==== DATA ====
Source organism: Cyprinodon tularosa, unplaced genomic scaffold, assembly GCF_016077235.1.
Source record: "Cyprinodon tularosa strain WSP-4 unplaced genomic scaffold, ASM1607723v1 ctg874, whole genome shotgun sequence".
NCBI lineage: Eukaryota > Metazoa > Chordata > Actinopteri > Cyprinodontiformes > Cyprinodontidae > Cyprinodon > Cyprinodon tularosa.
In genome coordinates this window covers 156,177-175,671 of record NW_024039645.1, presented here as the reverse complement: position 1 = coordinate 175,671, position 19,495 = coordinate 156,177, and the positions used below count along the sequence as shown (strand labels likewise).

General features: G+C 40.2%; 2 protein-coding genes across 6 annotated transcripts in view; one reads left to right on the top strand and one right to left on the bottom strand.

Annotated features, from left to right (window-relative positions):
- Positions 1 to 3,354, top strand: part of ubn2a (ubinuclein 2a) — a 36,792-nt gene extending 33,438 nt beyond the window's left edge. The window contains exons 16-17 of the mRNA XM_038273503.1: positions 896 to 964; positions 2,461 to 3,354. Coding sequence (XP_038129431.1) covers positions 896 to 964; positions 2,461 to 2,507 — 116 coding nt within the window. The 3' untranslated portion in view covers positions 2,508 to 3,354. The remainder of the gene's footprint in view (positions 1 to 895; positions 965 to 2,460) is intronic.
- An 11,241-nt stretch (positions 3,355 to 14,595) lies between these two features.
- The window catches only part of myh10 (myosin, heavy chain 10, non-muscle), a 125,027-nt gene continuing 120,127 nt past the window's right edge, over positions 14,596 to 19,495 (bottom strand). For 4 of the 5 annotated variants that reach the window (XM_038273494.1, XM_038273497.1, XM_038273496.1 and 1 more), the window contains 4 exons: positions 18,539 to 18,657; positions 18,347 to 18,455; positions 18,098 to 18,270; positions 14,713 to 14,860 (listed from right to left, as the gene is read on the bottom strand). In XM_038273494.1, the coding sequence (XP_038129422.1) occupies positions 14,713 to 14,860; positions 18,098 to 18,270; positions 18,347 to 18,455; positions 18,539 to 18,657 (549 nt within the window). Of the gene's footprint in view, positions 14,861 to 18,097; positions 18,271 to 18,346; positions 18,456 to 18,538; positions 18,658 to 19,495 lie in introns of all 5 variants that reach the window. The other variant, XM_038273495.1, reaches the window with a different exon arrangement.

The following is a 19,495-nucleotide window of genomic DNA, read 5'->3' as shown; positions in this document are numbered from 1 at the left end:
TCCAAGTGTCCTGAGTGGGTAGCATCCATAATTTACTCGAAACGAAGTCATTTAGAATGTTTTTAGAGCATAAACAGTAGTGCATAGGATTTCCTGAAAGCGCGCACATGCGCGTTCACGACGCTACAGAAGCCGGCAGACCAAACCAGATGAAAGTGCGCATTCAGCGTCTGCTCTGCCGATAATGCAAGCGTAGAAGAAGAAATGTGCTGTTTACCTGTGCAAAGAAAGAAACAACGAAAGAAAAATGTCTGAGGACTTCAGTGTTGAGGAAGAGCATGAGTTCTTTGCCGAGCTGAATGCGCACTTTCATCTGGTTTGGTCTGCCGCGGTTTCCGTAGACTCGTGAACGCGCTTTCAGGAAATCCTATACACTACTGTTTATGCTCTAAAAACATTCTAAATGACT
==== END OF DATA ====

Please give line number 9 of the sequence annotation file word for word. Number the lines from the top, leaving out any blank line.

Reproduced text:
- The window catches only part of myh10 (myosin, heavy chain 10, non-muscle), a 125,027-nt gene continuing 120,127 nt past the window's right edge, over positions 14,596 to 19,495 (bottom strand). For 4 of the 5 annotated variants that reach the window (XM_038273494.1, XM_038273497.1, XM_038273496.1 and 1 more), the window contains 4 exons: positions 18,539 to 18,657; positions 18,347 to 18,455; positions 18,098 to 18,270; positions 14,713 to 14,860 (listed from right to left, as the gene is read on the bottom strand). In XM_038273494.1, the coding sequence (XP_038129422.1) occupies positions 14,713 to 14,860; positions 18,098 to 18,270; positions 18,347 to 18,455; positions 18,539 to 18,657 (549 nt within the window). Of the gene's footprint in view, positions 14,861 to 18,097; positions 18,271 to 18,346; positions 18,456 to 18,538; positions 18,658 to 19,495 lie in introns of all 5 variants that reach the window. The other variant, XM_038273495.1, reaches the window with a different exon arrangement.